Various other devices may be coupled to the processor 12 depending upon the functions that the device 10 performs. For instance, a user interface 16 may be coupled to the processor 12. The user interface 16 may include buttons, switches, a keyboard, a light pen, a mouse, and/or a voice recognition system, for instance. A display 18 may also be coupled to the processor 12. The display 18 may include an LCD display, a CRT, LEDs, and/or an audio display, for example. Furthermore, an RF subsystem/baseband processor 20 may also be coupled to the processor 12. The RF subsystem/baseband processor 20 may include an antenna that is coupled to an RF receiver and to an RF transmitter (not shown). A communications port 22 may also be coupled to the processor 12. The communications port may be adapted to be coupled to a peripheral device 24, such as a modem, a printer, or a computer, for instance, or to a network, such as a local area network, remote area network, intranet, or the Internet, for instance. Memory 26 may also be coupled to the processor 12.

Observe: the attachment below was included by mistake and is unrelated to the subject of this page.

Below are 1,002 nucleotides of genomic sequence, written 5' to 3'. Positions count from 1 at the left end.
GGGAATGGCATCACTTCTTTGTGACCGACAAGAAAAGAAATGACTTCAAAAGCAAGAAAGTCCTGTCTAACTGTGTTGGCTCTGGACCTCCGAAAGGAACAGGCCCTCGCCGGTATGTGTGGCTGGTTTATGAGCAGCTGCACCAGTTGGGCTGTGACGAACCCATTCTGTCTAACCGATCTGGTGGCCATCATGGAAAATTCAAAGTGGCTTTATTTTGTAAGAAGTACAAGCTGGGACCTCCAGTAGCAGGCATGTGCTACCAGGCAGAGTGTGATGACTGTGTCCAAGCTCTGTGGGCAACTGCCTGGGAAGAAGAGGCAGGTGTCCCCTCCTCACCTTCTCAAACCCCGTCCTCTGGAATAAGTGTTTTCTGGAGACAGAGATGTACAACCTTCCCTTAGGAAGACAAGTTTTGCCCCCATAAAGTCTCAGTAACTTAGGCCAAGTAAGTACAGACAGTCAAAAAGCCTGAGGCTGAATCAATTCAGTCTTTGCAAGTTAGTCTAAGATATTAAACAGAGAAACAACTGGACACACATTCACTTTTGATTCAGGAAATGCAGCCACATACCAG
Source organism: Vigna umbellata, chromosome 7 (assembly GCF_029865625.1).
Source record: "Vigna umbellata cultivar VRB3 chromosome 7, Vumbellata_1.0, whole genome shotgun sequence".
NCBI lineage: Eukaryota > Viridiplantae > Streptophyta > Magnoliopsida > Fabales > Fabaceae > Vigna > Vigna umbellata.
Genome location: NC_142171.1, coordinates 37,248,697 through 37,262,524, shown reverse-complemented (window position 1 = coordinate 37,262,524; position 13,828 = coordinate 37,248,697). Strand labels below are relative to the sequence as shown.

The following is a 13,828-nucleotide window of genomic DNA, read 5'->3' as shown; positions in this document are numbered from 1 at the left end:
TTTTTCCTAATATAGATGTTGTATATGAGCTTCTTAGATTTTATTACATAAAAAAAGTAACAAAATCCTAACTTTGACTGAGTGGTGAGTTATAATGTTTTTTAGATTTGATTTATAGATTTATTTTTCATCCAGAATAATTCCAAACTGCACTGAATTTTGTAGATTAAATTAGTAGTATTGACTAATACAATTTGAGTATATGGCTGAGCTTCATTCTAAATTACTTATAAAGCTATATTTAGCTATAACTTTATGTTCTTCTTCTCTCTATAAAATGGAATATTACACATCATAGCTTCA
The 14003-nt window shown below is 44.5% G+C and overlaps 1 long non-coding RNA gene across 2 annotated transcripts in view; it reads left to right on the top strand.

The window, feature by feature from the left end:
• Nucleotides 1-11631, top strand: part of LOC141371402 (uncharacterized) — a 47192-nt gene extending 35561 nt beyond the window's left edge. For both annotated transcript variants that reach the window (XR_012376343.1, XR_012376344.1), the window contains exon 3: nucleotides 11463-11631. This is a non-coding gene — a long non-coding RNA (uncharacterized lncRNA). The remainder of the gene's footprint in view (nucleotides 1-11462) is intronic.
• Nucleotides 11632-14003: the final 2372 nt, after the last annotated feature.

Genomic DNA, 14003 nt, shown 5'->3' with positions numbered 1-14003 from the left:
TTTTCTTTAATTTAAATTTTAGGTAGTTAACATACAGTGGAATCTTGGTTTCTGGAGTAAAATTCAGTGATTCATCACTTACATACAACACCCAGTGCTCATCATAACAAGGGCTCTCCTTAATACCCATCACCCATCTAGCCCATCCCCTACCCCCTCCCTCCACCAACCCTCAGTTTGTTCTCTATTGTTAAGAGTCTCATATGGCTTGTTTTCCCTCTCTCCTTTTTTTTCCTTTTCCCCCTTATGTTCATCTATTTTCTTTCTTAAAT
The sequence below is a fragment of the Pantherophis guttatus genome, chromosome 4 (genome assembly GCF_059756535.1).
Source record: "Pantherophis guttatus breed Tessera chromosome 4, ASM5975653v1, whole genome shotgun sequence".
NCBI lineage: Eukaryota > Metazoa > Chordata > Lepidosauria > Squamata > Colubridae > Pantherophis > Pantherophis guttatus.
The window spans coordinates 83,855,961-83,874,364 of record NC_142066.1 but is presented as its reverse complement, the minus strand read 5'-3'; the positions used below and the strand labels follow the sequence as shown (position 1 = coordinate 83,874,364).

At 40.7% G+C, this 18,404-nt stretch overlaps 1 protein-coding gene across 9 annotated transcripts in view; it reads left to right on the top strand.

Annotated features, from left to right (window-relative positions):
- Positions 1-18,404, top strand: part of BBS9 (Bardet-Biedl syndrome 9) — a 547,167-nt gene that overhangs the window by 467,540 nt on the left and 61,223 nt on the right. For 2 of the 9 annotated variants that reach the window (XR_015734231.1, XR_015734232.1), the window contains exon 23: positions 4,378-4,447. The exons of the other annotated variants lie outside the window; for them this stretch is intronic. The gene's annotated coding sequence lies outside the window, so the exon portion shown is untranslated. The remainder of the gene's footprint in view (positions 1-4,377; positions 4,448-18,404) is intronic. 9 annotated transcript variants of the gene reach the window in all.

To address this shortcoming,
In one embodiment, the package 41 contains alignment features 46 on both the die side 42 and the ball side 44 of package 41, thereby facilitating stacking of packages 41 in a stable manner. The alignment features 46 ensure that each package 41 is aligned with each adjacent package 41 as the packages 41 are stacked. These alignment features 46 may also support the weight of the package 41 during reflow of the solder balls 50 to maintain stack height and parallelism between packages 41. Further, the alignment features 46 may be used to orient the packages 41 as described hereinafter.